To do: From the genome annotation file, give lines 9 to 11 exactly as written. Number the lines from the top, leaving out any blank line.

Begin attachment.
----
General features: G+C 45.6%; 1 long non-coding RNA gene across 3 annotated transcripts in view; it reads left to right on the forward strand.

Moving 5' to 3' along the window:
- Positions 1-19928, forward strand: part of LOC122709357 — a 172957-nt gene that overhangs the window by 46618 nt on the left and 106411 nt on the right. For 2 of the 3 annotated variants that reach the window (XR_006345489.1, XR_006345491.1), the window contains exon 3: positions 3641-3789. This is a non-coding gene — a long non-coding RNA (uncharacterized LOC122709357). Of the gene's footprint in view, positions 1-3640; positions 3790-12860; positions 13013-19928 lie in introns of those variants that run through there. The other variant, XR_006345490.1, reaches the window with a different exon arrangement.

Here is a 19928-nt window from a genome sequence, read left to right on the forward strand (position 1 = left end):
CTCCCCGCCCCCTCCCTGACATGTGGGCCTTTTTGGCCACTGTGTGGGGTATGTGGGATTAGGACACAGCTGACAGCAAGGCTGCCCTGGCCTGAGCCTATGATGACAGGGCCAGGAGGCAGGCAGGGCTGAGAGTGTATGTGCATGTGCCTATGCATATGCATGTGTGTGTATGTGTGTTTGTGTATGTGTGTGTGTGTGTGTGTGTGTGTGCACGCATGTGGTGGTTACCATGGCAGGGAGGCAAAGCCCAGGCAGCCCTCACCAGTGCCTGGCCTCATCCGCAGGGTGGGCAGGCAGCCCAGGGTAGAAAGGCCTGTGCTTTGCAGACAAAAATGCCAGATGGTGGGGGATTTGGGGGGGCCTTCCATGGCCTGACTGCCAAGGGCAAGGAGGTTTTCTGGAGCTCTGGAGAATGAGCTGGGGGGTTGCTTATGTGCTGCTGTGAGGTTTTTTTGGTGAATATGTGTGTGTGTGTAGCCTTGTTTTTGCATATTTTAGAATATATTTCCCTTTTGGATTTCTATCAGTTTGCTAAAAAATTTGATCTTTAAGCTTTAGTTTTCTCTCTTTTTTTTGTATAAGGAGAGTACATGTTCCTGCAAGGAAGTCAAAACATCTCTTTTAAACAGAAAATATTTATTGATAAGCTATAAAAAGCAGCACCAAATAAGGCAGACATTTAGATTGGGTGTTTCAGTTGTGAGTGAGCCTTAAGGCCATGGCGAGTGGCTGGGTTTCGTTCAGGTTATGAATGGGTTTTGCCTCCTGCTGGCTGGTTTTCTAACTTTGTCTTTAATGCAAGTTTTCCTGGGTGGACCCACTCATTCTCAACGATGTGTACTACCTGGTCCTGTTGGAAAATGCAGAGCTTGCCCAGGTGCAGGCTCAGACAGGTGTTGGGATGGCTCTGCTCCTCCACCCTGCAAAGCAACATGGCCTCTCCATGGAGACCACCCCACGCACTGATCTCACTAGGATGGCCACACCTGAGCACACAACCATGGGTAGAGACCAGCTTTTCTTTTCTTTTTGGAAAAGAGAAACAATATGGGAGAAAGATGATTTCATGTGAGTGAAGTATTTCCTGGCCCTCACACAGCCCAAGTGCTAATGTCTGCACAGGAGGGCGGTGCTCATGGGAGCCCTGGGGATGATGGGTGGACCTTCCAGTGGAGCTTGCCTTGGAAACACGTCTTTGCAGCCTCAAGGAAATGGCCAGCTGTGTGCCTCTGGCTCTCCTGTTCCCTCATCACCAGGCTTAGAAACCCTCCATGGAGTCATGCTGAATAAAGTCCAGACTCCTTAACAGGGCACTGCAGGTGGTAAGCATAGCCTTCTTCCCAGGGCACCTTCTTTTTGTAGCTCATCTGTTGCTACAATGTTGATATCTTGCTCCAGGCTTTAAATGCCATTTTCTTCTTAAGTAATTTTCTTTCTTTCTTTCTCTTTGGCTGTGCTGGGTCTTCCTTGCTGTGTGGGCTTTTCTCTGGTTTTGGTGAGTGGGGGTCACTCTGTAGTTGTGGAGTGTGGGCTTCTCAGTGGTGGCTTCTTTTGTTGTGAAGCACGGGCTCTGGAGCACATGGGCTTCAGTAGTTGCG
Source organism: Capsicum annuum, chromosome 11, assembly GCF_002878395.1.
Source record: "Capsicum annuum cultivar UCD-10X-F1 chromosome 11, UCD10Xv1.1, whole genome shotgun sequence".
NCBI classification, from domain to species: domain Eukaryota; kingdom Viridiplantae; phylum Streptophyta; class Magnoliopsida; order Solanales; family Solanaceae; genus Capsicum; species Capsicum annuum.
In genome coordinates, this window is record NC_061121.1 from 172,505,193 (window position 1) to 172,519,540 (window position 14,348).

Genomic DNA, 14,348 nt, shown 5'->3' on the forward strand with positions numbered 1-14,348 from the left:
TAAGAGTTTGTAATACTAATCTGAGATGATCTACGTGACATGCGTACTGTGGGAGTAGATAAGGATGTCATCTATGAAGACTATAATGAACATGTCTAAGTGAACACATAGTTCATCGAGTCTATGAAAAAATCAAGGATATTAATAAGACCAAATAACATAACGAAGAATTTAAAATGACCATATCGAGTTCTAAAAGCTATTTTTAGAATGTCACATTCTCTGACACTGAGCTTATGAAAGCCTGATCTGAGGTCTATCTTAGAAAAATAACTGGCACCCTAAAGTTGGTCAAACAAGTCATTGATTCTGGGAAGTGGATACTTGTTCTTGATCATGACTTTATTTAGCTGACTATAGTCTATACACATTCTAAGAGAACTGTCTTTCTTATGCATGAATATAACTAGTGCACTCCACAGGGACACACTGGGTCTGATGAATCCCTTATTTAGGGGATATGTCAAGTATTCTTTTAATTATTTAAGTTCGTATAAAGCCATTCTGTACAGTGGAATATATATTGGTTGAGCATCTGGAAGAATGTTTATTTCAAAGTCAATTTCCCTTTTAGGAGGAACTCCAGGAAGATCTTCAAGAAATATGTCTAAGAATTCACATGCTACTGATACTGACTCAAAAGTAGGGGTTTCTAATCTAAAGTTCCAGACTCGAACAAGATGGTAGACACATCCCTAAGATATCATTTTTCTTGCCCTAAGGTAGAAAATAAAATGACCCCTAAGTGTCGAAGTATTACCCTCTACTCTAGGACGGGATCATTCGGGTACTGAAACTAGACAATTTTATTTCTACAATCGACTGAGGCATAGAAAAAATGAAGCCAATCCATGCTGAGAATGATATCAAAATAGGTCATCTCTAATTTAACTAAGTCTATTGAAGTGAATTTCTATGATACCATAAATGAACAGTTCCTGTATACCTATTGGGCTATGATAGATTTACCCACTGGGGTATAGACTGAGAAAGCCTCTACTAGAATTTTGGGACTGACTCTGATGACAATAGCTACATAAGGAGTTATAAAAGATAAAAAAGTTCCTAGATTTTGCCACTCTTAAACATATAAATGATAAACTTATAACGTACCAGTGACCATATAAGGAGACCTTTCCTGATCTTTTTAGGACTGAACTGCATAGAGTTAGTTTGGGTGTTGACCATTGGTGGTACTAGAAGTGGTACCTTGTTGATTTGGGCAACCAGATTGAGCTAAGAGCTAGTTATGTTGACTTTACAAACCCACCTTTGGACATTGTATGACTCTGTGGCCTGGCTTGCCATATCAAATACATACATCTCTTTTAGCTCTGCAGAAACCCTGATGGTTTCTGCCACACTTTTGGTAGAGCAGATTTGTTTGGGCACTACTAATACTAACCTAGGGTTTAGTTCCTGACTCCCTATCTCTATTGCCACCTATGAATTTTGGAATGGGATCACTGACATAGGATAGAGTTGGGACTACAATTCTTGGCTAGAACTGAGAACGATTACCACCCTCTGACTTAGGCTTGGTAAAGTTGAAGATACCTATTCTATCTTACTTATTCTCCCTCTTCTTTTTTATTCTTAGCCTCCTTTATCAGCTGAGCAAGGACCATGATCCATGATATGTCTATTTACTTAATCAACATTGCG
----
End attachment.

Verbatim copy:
In genome coordinates, this window is record NC_061121.1 from 172,505,193 (window position 1) to 172,519,540 (window position 14,348).

Genomic DNA, 14,348 nt, shown 5'->3' on the forward strand with positions numbered 1-14,348 from the left:
TAAGAGTTTGTAATACTAATCTGAGATGATCTACGTGACATGCGTACTGTGGGAGTAGATAAGGATGTCATCTATGAAGACTATAATGAACATGTCTAAGTGAACACATAGTTCATCGAGTCTATGAAAAAATCAAGGATATTAATAAGACCAAATAACATAACGAAGAATTTAAAATGACCATATCGAGTTCTAAAAGCTATTTTTAGAATGTCACATTCTCTGACACTGAGCTTATGAAAGCCTGATCTGAGGTCTATCTTAGAAAAATAACTGGCACCCTAAAGTTGGTCAAACAAGTCATTGATTCTGGGAAGTGGATACTTGTTCTTGATCATGACTTTATTTAGCTGACTATAGTCTATACACATTCTAAGAGAACTGTCTTTCTTATGCATGAATATAACTAGTGCACTCCACAGGGACACACTGGGTCTGATGAATCCCTTATTTAGGGGATATGTCAAGTATTCTTTTAATTATTTAAGTTCGTATAAAGCCATTCTGTACAGTGGAATATATATTGGTTGAGCATCTGGAAGAATGTTTATTTCAAAGTCAATTTCCCTTTTAGGAGGAACTCCAGGAAGATCTTCAAGAAATATGTCTAAGAATTCACATGCTACTGATACTGACTCAAAAGTAGGGGTTTCTAATCTAAAGTTCCAGACTCGAACAAGATGGTAGACACATCCCTAAGATATCATTTTTCTTGCCCTAAGGTAGAAAATAAAATGACCCCTAAGTGTCGAAGTATTACCCTCTACTCTAGGACGGGATCATTCGGGTACTGAAACTAGACAATTTTATTTCTACAATCGACTGAGGCATAGAAAAAATGAAGCCAATCCATGCTGAGAATGATATCAAAATAGGTCATCTCTAATTTAACTAAGTCTATTGAAGTGAATTTCTATGATACCATAAATGAACAGTTCCTGTATACCTATTGGGCTATGATAGATTTACCCACTGGGGTATAGACTGAGAAAGCCTCTACTAGAATTTTGGGACTGACTCTGATGACAATAGCTACATAAGGAGTTATAAAAGATAAAAAAGTTCCTAGATTTTGCCACTCTTAAACATATAAATGATAAACTTATAACGTACCAGTGACCATATAAGGAGACCTTTCCTGATCTTTTTAGGACTGAACTGCATAGAGTTAGTTTGGGTGTTGACCATTGGTGGTACTAGAAGTGGTACCTTGTTGATTTGGGCAACCAGATTGAGCTAAGAGCTAGTTATGTTGACTTTACAAACCCACCTTTGGACATTGTATGACTCTGTGGCCTGGCTTGCCATATCAAATACATACATCTCTTTTAGCTCTGCAGAAACCCTGATGGTTTCTGCCACACTTTTGGTAGAGCAGATTTGTTTGGGCACTACTAATACTAACCTAGGGTTTAGTTCCTGACTCCCTATCTCTATTGCCACCTATGAATTTTGGAATGGGATCACTGACATAGGATAGAGTTGGGACTACAATTCTTGGCTAGAACTGAGAACGATTACCACCCTCTGACTTAGGCTTGGTAAAGTTGAAGATACCTATTCTATCTTACTTATTCTCCCTCTTCTTTTTTATTCTTAGCCTCCTTTATCAGCTGAGCAAGGACCATGATCCATGATATGTCTATTTACTTAATCAACATTGCG